• 4 ordinary yogurts and one skyr superdense yogurt
  • Bag of cherries
  • One ear of corn

We chopped at blackberry growth for Intern Day of Caring. It’s pretty much like bamboo, but thorny, and with a giant starchy root that you must extract to eradicate (hah, hah) the growth. This appealed to my careful and persistent nature. (???)

I’d taken my bike into the shop for a gentle and subsidized tune-up (yes, interns can do it too), and the guy was like, “Oh, I hate blackberry. It’ll all be back in a year.” I got good vibes from the bike guy at Pedal Dynamics. Apparently the tube of my rear tire had bits of metal in it. Funny that the front tube got a leak (and during patching, was confirmed to be pristine save for two tiny holes), but the back tube had some serious shrapnel-business and didn’t have a leak.

repost: prophetic (in retrospective)


In assemblies, fellow students, we sit in rows, quietly, respectfully, but problematically. Let us look to our left and to our right; arranged in straight lines, we can build relationships only with the people immediately next to us. Equality would certainly be achieved—with two friends assigned indiscriminately to every person, no one can be outcasted. Is this realistic? No, nor does it pretend to be so.
When we arrange ourselves to represent our actual relationships, that is, around our friends, we form clusters or circles. Most of you have experienced this phenomenon at school dances or other social function. Oftentimes, however, some people find no group—at school dances, there are those who wander forlornly, who desolately gaze though the ebullient crowd.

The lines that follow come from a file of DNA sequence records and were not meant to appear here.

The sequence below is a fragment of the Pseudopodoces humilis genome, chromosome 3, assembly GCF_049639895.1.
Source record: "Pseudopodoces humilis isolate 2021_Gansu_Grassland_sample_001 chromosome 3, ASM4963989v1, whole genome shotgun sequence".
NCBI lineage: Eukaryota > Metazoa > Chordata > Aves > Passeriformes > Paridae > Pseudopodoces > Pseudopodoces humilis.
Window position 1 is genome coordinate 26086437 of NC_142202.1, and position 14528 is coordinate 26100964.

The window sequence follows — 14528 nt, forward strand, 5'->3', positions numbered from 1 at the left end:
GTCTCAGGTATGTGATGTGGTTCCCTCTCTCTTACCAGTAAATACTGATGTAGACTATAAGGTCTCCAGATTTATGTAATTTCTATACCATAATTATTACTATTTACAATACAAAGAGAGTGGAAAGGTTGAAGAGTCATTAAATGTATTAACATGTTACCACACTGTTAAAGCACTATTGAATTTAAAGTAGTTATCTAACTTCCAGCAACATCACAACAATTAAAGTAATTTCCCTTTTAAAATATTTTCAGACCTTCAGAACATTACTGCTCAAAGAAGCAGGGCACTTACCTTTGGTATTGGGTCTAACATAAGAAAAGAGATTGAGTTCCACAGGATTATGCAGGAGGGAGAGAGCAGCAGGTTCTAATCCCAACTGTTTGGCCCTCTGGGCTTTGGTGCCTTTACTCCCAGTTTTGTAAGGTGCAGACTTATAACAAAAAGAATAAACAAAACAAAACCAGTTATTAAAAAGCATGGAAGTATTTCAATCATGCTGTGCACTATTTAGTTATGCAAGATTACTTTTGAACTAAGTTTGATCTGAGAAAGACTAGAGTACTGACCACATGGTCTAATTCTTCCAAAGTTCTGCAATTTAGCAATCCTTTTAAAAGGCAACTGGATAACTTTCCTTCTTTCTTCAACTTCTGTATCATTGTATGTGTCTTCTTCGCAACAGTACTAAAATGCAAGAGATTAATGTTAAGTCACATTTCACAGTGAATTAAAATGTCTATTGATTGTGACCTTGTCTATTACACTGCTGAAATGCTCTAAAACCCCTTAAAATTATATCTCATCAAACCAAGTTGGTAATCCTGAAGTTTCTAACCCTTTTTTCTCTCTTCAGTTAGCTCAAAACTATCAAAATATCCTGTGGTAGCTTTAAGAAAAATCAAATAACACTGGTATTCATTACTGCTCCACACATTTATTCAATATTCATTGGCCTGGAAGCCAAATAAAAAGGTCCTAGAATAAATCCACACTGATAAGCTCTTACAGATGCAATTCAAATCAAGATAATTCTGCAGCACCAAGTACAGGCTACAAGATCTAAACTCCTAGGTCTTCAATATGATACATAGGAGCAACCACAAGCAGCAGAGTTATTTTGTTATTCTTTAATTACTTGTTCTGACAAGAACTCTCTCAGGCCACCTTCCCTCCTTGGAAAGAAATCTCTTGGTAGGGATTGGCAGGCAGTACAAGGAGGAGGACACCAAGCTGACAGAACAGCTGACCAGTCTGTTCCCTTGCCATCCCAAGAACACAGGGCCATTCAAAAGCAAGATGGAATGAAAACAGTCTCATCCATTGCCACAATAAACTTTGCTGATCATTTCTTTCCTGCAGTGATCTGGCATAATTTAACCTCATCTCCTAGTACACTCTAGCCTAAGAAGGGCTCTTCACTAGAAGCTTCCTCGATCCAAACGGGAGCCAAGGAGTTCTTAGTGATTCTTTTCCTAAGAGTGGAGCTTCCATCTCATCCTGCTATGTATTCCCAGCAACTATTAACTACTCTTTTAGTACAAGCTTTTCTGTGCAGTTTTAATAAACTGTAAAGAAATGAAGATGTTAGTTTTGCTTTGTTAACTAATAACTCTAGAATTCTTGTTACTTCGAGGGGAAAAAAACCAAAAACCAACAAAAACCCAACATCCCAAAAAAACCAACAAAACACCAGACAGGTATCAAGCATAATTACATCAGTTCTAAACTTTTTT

Once a nitwit, always a nitwit! Source: written in junior year, as a prompt; I forget what the prompt was, but I’m sure you could find out.

(This is so painful to read because, for one, I can’t tell if my writing now is better or worse, and second of all, as pressure increases, so does wordiness!)


See loved her grandfather. She was four and he had taught her to read long ago, “long” for a four year-old. Through her days, she would sit against the wall, reading whatever it was: sometimes she asked her grandfather to pick a book for her, but more often than not, she chose something from the bottom shelves so she would not have to bother him.

See’s grandfather watched television and lived a very regular life. He woke, See woke, they ate breakfast. He read the paper after their dishes were in the sink and See had hopped down from the stool and begun her book. At eleven he made lunch, and at twelve, he and See ate together, him from a big bowl, See from a smaller bowl. See’s grandfather usually went out for a walk and returned for a nap; at five he made dinner, and at six, they ate together. Afterwards, grandfather usually went to bed before See, and because she always woke at the same time, grandfather did not need to mind her bedtime.